ACT is a potent exotoxin that has pleiotropic effects on a variety of mammalian cells (8, 9). It is a member of the repeats in the structural toxin family of bacterial exotoxins and induces increased production of cellular cAMP within infected cells (8, 9). The resulting supraphysiological levels of intracellular cAMP inhibit phagocytosis, NO production, and chemotaxis, while promoting apoptosis in macrophages (8, 10, 11, 12). Type III secretion is used by various Gram-negative bacteria to inject eukaryotic host cells with bacterial effector proteins to alter host cell function (13, 14, 15). B. bronchiseptica TTSS is required for persistent colonization of the murine lower respiratory tract and modulation of the host immune response (6).
We have previously shown that B. bronchiseptica TTSS and ACT either independently or synergistically disrupt cellular host responses and alter macrophage and dendritic cell phenotype in a cell-specific manner (4, 5, 7). Characterizing the effects of these molecules on APCs will elucidate not only the mechanisms by which persistent bacteria alter host immunity but also identify potential avenues for therapeutic immunomodulation. In this report, we examine the effect of ACT and TTSS specifically on bone marrow-derived murine macrophages (BMM) and compare some of these results to our findings with bone marrow-derived dendritic cells (BMDC).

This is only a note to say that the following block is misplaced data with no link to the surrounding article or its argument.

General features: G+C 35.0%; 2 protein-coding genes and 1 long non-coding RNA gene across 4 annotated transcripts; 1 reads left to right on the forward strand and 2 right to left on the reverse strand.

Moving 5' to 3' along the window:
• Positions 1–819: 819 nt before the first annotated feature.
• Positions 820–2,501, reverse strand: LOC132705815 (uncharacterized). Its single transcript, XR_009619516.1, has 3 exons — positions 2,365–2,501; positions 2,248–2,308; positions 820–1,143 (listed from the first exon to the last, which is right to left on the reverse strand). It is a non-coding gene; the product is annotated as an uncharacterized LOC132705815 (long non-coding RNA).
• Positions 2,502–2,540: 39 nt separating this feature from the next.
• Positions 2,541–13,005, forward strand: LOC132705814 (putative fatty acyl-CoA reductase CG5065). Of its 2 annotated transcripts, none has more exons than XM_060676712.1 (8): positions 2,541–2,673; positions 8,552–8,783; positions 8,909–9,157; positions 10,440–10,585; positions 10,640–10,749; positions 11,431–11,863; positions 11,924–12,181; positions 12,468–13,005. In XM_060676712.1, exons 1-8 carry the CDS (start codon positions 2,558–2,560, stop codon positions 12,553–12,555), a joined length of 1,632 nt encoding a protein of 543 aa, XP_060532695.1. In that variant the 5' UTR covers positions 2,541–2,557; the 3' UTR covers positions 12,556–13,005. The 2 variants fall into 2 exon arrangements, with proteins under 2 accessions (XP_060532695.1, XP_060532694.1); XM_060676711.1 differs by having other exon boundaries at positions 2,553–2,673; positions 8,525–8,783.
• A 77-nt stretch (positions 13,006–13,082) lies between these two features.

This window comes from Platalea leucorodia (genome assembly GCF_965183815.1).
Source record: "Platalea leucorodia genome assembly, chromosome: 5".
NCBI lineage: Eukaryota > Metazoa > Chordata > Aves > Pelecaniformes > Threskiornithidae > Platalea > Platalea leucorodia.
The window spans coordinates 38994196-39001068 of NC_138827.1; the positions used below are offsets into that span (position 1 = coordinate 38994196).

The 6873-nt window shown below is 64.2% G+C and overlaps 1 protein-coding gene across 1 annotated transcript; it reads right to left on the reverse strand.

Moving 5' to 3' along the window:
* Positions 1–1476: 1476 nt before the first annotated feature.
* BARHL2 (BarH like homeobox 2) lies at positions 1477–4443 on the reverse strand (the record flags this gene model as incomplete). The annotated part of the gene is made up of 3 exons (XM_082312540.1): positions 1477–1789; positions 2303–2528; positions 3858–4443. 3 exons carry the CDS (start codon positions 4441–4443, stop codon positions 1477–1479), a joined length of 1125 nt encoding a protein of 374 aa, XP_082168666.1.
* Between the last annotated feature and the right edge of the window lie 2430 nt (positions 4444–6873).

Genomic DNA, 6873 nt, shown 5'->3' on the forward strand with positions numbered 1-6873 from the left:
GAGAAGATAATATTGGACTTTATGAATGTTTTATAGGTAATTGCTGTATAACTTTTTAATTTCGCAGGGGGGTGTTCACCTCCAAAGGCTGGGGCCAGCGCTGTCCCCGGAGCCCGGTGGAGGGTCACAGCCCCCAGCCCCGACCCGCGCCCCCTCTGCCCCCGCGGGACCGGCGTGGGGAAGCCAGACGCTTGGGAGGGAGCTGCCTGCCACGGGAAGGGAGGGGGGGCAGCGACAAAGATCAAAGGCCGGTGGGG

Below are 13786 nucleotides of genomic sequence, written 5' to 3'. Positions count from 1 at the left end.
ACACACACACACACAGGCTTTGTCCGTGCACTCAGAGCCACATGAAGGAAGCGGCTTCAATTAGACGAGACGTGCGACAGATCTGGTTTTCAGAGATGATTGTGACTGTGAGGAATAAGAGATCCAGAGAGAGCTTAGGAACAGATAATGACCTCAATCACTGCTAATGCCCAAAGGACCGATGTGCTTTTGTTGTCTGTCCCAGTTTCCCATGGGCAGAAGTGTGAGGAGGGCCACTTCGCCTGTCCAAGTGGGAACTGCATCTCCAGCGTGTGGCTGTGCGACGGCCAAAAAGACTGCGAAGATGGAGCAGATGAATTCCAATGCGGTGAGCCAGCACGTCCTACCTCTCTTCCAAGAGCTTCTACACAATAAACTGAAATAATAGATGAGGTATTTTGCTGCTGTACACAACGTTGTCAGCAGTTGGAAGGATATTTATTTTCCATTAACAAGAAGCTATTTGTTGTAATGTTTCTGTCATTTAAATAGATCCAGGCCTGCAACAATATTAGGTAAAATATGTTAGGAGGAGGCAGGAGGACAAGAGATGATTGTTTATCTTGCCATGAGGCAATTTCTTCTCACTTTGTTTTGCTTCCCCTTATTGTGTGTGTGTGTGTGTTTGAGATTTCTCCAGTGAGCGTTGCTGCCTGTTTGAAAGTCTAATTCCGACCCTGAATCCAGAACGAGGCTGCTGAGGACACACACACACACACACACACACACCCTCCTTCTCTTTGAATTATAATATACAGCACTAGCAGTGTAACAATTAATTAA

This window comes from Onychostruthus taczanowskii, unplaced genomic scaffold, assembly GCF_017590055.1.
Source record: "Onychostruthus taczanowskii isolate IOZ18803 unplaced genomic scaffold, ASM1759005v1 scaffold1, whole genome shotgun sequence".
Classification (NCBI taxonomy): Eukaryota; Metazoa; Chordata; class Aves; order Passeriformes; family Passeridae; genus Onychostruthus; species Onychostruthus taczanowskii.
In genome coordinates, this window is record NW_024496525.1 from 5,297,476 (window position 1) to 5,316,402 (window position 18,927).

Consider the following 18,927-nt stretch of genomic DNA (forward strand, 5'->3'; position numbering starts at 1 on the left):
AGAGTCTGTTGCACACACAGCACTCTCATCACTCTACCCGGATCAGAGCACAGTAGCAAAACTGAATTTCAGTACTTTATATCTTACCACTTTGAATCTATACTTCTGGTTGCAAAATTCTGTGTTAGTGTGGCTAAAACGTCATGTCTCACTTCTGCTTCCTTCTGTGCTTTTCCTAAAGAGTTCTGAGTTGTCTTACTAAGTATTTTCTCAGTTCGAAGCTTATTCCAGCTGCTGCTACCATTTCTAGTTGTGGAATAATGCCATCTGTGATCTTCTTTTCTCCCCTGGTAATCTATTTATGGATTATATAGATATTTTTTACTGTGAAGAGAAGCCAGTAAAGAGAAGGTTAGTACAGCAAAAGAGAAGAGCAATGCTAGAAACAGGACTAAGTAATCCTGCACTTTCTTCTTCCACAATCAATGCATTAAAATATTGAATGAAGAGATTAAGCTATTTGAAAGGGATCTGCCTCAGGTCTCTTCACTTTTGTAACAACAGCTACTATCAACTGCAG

We have reported that ACT and TTSS alter cell-signaling pathways associated with the initial host-pathogen interaction. This disruption leads to the production of immunosuppressive cytokines and the systemic suppression of IFN-γ production (4, 5). We hypothesize that ACT and TTSS disrupt APC function leading to a modulated host immune response. In this report, we assess the function of B. bronchiseptica-infected APCs by coculturing infected BMMs or BMDCs with naive splenocytes. We found that wild-type (WT) bacteria-infected BMMs inhibited Ag-induced CD4+ T cell proliferation whereas infected BMDCs had no effect on proliferation. Mutants that did not express either the TTSS or ACT failed to inhibit splenocyte proliferation, indicating that both ACT and TTSS are required for this phenotype by BMMs. Furthermore, we found that significant levels of PGE2 were produced by WT-infected macrophages and that PGE2 was a primary mediator of inhibited CD4+ T cell proliferation.